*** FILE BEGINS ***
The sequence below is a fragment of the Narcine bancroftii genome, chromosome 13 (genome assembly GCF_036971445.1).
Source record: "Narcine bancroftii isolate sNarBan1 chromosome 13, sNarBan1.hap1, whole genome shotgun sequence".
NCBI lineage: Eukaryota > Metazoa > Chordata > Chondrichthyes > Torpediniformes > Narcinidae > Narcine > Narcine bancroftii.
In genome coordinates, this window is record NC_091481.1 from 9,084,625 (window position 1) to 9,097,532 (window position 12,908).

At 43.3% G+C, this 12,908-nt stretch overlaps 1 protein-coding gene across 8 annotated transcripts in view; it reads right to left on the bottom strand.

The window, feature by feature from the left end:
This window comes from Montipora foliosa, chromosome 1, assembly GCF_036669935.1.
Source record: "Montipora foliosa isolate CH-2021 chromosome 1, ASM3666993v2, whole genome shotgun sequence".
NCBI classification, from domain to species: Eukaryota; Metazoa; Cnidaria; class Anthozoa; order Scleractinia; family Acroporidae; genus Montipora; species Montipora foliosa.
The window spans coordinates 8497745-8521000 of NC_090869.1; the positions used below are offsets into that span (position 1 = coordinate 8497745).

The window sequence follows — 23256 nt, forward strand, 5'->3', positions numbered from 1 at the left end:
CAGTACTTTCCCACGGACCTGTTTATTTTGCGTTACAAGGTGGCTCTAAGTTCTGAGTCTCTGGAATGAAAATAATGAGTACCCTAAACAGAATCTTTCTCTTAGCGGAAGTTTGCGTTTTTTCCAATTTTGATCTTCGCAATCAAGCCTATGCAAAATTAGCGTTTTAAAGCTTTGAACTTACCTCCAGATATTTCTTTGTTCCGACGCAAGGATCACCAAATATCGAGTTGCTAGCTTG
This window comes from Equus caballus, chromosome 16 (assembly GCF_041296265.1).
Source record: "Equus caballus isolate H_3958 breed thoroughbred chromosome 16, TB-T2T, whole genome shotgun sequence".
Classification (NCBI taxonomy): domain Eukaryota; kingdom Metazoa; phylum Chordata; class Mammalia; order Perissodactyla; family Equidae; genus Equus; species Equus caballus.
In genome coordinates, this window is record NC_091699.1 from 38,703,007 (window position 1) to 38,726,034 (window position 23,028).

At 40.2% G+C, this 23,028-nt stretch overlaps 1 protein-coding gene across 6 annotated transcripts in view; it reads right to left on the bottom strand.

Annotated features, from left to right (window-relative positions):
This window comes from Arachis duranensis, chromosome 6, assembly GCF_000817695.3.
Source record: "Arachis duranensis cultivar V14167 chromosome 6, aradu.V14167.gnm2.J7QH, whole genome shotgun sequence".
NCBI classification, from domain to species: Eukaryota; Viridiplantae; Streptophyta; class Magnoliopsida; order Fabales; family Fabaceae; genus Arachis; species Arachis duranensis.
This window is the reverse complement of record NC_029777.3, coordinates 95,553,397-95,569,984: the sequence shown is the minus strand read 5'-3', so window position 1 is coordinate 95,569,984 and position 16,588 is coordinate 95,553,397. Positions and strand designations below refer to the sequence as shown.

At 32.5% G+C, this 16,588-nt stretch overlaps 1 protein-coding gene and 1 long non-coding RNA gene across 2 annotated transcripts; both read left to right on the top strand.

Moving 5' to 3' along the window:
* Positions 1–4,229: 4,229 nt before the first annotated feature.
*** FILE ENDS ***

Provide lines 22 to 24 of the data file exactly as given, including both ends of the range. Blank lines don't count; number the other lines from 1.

This window is the reverse complement of record NC_029777.3, coordinates 95,553,397-95,569,984: the sequence shown is the minus strand read 5'-3', so window position 1 is coordinate 95,569,984 and position 16,588 is coordinate 95,553,397. Positions and strand designations below refer to the sequence as shown.

At 32.5% G+C, this 16,588-nt stretch overlaps 1 protein-coding gene and 1 long non-coding RNA gene across 2 annotated transcripts; both read left to right on the top strand.

Moving 5' to 3' along the window: